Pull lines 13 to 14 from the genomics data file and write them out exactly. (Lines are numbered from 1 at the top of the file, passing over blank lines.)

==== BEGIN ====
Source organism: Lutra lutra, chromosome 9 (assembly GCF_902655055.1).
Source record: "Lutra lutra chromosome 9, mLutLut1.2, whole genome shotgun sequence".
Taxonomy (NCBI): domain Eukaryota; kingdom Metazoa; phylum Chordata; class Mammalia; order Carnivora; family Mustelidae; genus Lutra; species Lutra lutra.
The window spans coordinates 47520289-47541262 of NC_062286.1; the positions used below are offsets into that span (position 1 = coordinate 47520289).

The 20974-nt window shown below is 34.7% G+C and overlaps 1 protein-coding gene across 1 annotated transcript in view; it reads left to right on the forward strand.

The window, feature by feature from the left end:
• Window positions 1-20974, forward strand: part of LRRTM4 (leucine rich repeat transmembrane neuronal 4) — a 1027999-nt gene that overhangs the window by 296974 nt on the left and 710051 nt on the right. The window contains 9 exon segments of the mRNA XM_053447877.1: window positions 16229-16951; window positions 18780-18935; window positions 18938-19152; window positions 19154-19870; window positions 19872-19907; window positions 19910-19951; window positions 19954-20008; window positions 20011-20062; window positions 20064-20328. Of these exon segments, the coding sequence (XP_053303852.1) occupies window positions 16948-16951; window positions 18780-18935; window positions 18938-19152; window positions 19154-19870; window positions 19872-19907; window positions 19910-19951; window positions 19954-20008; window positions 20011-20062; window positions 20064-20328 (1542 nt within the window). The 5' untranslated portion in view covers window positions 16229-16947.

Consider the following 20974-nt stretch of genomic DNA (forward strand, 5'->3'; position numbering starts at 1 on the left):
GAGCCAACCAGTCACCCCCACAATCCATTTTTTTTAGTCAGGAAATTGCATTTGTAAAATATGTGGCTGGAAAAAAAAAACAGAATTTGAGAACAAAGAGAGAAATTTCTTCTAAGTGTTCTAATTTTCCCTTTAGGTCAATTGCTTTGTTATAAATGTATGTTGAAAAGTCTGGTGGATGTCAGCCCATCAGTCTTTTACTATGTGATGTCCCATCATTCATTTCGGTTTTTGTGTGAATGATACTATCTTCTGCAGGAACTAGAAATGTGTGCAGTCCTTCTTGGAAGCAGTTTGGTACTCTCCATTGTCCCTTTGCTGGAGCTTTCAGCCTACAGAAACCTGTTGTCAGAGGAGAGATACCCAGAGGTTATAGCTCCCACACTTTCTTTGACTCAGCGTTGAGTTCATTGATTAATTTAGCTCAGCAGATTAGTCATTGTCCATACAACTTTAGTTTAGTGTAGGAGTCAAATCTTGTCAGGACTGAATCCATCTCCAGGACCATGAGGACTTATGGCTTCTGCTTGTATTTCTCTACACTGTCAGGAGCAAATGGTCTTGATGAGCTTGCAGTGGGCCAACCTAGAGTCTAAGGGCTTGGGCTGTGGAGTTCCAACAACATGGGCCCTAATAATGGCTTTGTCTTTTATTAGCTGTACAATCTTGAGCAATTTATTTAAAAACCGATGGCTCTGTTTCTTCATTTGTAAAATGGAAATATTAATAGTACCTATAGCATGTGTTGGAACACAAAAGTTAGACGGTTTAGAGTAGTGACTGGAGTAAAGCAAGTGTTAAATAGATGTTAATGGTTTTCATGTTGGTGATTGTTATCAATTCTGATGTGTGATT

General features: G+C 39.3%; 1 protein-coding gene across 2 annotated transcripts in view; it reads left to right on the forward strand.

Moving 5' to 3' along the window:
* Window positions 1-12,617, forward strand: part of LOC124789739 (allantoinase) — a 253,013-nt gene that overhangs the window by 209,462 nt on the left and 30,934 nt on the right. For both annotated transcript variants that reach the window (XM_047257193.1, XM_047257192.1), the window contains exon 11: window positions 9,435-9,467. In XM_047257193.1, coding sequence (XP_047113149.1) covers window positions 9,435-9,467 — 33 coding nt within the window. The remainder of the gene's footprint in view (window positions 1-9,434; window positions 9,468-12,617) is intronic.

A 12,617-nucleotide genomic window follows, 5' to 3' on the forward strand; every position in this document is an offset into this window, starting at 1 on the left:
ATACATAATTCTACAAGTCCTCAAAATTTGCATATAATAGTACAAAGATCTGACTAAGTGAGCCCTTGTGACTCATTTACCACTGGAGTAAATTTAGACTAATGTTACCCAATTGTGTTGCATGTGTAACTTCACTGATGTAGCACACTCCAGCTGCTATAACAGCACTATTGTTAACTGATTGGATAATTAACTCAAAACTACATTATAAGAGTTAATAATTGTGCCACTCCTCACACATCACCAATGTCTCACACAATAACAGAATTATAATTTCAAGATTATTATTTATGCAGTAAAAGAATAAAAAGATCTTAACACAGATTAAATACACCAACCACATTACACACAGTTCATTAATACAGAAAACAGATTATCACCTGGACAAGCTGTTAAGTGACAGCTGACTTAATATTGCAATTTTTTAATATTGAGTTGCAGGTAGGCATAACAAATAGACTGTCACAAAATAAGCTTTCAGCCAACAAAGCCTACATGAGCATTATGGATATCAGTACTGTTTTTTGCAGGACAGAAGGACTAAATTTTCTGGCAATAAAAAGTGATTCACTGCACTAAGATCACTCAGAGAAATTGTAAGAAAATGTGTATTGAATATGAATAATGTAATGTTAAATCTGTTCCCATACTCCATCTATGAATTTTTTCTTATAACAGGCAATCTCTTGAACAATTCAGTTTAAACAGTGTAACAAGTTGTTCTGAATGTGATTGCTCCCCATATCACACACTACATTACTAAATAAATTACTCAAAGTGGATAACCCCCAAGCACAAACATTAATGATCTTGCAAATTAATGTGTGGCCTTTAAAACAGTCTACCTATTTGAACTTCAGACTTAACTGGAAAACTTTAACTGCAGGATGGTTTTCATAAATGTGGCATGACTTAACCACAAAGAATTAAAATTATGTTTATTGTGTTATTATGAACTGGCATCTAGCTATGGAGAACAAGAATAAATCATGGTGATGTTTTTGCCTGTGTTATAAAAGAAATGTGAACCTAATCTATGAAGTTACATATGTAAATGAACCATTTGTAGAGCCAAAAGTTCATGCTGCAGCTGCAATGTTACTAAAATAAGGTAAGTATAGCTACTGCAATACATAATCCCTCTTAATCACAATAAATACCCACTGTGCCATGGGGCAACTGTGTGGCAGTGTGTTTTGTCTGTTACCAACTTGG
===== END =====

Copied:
A 12,617-nucleotide genomic window follows, 5' to 3' on the forward strand; every position in this document is an offset into this window, starting at 1 on the left:
ATACATAATTCTACAAGTCCTCAAAATTTGCATATAATAGTACAAAGATCTGACTAAGTGAGCCCTTGTGACTCATTTACCACTGGAGTAAATTTAGACTAATGTTACCCAATTGTGTTGCATGTGTAACTTCACTGATGTAGCACACTCCAGCTGCTATAACAGCACTATTGTTAACTGATTGGATAATTAACTCAAAACTACATTATAAGAGTTAATAATTGTGCCACTCCTCACACATCACCAATGTCTCACACAATAACAGAATTATAATTTCAAGATTATTATTTATGCAGTAAAAGAATAAAAAGATCTTAACACAGATTAAATACACCAACCACATTACACACAGTTCATTAATACAGAAAACAGATTATCACCTGGACAAGCTGTTAAGTGACAGCTGACTTAATATTGCAATTTTTTAATATTGAGTTGCAGGTAGGCATAACAAATAGACTGTCACAAAATAAGCTTTCAGCCAACAAAGCCTACATGAGCATTATGGATATCAGTACTGTTTTTTGCAGGACAGAAGGACTAAATTTTCTGGCAATAAAAAGTGATTCACTGCACTAAGATCACTCAGAGAAATTGTAAGAAAATGTGTATTGAATATGAATAATGTAATGTTAAATCTGTTCCCATACTCCATCTATGAATTTTTTCTTATAACAGGCAATCTCTTGAACAATTCAGTTTAAACAGTGTAACAAGTTGTTCTGAATGTGATTGCTCCCCATATCACACACTACATTACTAAATAAATTACTCAAAGTGGATAACCCCCAAGCACAAACATTAATGATCTTGCAAATTAATGTGTGGCCTTTAAAACAGTCTACCTATTTGAACTTCAGACTTAACTGGAAAACTTTAACTGCAGGATGGTTTTCATAAATGTGGCATGACTTAACCACAAAGAATTAAAATTATGTTTATTGTGTTATTATGAACTGGCATCTAGCTATGGAGAACAAGAATAAATCATGGTGATGTTTTTGCCTGTGTTATAAAAGAAATGTGAACCTAATCTATGAAGTTACATATGTAAATGAACCATTTGTAGAGCCAAAAGTTCATGCTGCAGCTGCAATGTTACTAAAATAAGGTAAGTATAGCTACTGCAATACATAATCCCTCTTAATCACAATAAATACCCACTGTGCCATGGGGCAACTGTGTGGCAGTGTGTTTTGTCTGTTACCAACTTGG